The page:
Strong learning occurs when words and images are combined . It is the combination of a well-selected image with decent labeling and a honed teacher explanation that helps to ensure that students begin to understand the new information being shared. Considering the ubiquity of the slide show presentation as the interface of choice (or management diktat) between teacher planning and student experience, we must give great thought to how the ideas and concepts are represented. It is the capacity of the slide show to be a repository for a teacher’s whole lesson that makes them attractive: everything can be sequenced so the lesson will flow (allegedly). However, in this large scale lesson slide show, a teacher can get lost while searching for appropriate and quality images for the students to interact with. As can a student. If an image is too complex and requires too much ”reading” students will not be able to assimilate all the information. We must therefore think about what makes a quality image.
What does research tell us about choosing useful visual representations?
Visual representations might be best used when teaching more complex ideas since our visual system is better at dealing with complexity than our linguistic system . When ideas are complex, seeking an image to simplify them is a useful technique: illustrations can help to highlight differences between ideas and spatial relationships and can help us to isolate individual components of a broader idea or concept. However, not all forms of image lead to the same degree of understanding. Illustrations that are too realistic tend to provide ancillary information that can obscure the central idea we are trying to communicate. In terms of developing understanding, simple line drawings can often be the best solution at an early stage and may form a decent basic representation of knowledge before we move on to more complicated and realistic representations as the students’ knowledge grows.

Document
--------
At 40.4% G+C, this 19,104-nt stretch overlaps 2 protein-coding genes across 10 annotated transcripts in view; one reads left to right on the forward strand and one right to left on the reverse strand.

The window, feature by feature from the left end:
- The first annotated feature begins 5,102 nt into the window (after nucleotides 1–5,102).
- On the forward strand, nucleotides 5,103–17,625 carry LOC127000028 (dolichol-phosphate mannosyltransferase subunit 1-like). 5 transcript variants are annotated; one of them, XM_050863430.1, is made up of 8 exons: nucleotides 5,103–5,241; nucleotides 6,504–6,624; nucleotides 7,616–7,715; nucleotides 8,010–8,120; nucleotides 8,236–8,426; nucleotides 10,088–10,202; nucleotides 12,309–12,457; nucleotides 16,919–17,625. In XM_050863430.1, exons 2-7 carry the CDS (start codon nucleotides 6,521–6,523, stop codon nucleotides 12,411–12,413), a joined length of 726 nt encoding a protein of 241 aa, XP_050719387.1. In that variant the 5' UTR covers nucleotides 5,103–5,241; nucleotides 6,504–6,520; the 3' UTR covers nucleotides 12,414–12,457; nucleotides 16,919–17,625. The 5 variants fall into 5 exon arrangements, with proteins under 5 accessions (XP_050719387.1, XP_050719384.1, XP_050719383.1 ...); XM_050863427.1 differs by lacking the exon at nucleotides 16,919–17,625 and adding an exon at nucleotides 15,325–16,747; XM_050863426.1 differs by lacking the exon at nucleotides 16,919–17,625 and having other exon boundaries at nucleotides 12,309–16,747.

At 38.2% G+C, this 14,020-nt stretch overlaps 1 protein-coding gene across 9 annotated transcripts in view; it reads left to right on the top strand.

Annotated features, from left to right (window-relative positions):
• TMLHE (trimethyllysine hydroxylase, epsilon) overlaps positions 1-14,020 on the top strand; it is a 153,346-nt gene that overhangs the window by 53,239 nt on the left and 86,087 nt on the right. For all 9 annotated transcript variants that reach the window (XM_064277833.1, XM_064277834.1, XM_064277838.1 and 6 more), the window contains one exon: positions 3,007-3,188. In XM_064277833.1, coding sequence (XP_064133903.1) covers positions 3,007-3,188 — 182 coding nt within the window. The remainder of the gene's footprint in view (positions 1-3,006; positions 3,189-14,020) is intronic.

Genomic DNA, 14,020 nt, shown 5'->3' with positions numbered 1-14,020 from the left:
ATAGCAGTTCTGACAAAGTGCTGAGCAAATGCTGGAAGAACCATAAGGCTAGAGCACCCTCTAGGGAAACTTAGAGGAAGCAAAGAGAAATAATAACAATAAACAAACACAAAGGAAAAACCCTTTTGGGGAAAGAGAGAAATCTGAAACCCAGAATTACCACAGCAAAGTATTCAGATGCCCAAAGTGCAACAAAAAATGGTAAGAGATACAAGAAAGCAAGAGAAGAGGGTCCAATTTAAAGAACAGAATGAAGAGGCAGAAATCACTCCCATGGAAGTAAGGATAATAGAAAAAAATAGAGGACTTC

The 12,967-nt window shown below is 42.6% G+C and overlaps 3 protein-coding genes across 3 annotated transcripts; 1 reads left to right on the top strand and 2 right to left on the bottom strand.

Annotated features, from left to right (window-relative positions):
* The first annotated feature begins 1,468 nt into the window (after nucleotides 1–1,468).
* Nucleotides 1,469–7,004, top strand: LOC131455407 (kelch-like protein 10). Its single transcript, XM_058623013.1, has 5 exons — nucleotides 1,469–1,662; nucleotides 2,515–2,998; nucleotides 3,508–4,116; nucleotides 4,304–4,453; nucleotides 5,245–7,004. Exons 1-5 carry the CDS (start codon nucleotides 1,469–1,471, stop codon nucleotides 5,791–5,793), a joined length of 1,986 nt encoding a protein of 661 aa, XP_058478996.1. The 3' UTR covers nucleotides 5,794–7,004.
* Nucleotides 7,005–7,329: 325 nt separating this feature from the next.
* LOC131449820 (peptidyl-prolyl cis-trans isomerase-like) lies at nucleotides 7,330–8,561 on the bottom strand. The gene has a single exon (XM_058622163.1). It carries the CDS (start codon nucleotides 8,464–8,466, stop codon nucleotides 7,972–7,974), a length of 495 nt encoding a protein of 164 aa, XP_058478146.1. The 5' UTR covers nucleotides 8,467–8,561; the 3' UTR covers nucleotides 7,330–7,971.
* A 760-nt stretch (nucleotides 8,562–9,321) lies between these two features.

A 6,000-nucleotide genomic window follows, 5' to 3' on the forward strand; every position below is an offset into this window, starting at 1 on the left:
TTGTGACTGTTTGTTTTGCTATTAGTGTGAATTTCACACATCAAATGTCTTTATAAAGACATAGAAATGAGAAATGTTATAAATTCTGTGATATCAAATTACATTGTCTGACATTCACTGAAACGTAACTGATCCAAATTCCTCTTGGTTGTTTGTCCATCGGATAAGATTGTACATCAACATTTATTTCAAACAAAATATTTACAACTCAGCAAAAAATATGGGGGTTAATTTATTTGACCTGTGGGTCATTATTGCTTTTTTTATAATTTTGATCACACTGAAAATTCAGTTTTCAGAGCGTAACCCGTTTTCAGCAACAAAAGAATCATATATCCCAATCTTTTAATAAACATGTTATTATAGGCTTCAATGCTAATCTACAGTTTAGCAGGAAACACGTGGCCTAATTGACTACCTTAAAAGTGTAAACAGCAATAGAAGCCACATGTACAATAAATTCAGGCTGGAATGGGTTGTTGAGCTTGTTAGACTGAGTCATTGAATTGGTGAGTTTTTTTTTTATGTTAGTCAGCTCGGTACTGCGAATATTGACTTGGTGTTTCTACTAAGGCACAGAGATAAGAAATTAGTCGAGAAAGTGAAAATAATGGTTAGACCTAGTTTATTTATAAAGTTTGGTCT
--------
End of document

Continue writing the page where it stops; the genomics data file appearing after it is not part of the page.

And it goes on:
So in selecting an image teacher must be aware that:
  • students perform worse on retention tests when images are merely entertaining or decorative, (which seems like a classic case of engaging students in tasks rather than concepts.)
  • images that have been designed to improve motivation and interest in topics have also been shown to be ineffective
  • although novel images are great for drawing student attention, they suffer when used too frequently.
  • selecting images with a suitable level of complexity not only gains students’ attention but also holds it rather better than a more simple image
  • images that show how a system works lead to cognitive interest (rather than emotional interest) and are therefore more useful when we are attempting to develop students’ understanding.
  • images that are too elaborate can be problematic as they may be too difficult to read or might be interpreted in too many different ways by the students to support the ideas being taught. As always here, we must consider what our students already know and what they can do, and we must maintain the development of student understanding as the central factor behind our image choice.
  • although providing a picture may help factual recall, it can diminish the student’s ability to describe the overall purpose of a text.
  • location of the image also makes a difference: a picture that comes after the text may improve the comprehension of the information in the text better than a picture placed before it.